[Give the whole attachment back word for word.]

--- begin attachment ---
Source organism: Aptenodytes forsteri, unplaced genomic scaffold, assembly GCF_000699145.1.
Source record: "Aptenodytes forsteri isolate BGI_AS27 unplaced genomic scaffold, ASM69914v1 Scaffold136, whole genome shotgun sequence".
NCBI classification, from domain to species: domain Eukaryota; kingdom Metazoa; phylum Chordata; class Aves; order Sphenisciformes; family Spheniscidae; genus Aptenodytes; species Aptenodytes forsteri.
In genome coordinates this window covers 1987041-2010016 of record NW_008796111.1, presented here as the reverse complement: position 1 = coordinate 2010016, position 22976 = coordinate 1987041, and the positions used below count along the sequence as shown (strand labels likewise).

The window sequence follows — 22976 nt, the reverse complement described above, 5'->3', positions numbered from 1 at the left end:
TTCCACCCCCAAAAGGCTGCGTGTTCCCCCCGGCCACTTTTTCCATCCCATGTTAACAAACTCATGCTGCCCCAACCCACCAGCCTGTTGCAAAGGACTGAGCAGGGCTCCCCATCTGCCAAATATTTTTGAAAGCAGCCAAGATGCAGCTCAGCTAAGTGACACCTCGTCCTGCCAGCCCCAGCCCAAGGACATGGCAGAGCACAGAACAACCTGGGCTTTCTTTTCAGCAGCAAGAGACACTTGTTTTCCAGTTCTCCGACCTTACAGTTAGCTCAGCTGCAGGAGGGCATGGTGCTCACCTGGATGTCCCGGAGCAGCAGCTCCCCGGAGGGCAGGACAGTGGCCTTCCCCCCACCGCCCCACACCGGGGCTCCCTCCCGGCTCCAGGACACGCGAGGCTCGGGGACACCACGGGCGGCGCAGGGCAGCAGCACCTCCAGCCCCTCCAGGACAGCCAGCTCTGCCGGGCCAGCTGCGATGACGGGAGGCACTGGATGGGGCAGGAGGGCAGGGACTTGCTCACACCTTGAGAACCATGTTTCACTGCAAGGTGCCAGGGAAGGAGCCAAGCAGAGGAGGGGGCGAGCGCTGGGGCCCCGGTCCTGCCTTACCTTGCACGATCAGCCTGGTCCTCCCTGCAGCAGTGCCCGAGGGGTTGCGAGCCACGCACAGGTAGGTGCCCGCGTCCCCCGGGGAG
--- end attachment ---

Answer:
Source organism: Aptenodytes forsteri, unplaced genomic scaffold, assembly GCF_000699145.1.
Source record: "Aptenodytes forsteri isolate BGI_AS27 unplaced genomic scaffold, ASM69914v1 Scaffold136, whole genome shotgun sequence".
NCBI classification, from domain to species: domain Eukaryota; kingdom Metazoa; phylum Chordata; class Aves; order Sphenisciformes; family Spheniscidae; genus Aptenodytes; species Aptenodytes forsteri.
In genome coordinates this window covers 1987041-2010016 of record NW_008796111.1, presented here as the reverse complement: position 1 = coordinate 2010016, position 22976 = coordinate 1987041, and the positions used below count along the sequence as shown (strand labels likewise).

The window sequence follows — 22976 nt, the reverse complement described above, 5'->3', positions numbered from 1 at the left end:
TTCCACCCCCAAAAGGCTGCGTGTTCCCCCCGGCCACTTTTTCCATCCCATGTTAACAAACTCATGCTGCCCCAACCCACCAGCCTGTTGCAAAGGACTGAGCAGGGCTCCCCATCTGCCAAATATTTTTGAAAGCAGCCAAGATGCAGCTCAGCTAAGTGACACCTCGTCCTGCCAGCCCCAGCCCAAGGACATGGCAGAGCACAGAACAACCTGGGCTTTCTTTTCAGCAGCAAGAGACACTTGTTTTCCAGTTCTCCGACCTTACAGTTAGCTCAGCTGCAGGAGGGCATGGTGCTCACCTGGATGTCCCGGAGCAGCAGCTCCCCGGAGGGCAGGACAGTGGCCTTCCCCCCACCGCCCCACACCGGGGCTCCCTCCCGGCTCCAGGACACGCGAGGCTCGGGGACACCACGGGCGGCGCAGGGCAGCAGCACCTCCAGCCCCTCCAGGACAGCCAGCTCTGCCGGGCCAGCTGCGATGACGGGAGGCACTGGATGGGGCAGGAGGGCAGGGACTTGCTCACACCTTGAGAACCATGTTTCACTGCAAGGTGCCAGGGAAGGAGCCAAGCAGAGGAGGGGGCGAGCGCTGGGGCCCCGGTCCTGCCTTACCTTGCACGATCAGCCTGGTCCTCCCTGCAGCAGTGCCCGAGGGGTTGCGAGCCACGCACAGGTAGGTGCCCGCGTCCCCCGGGGAG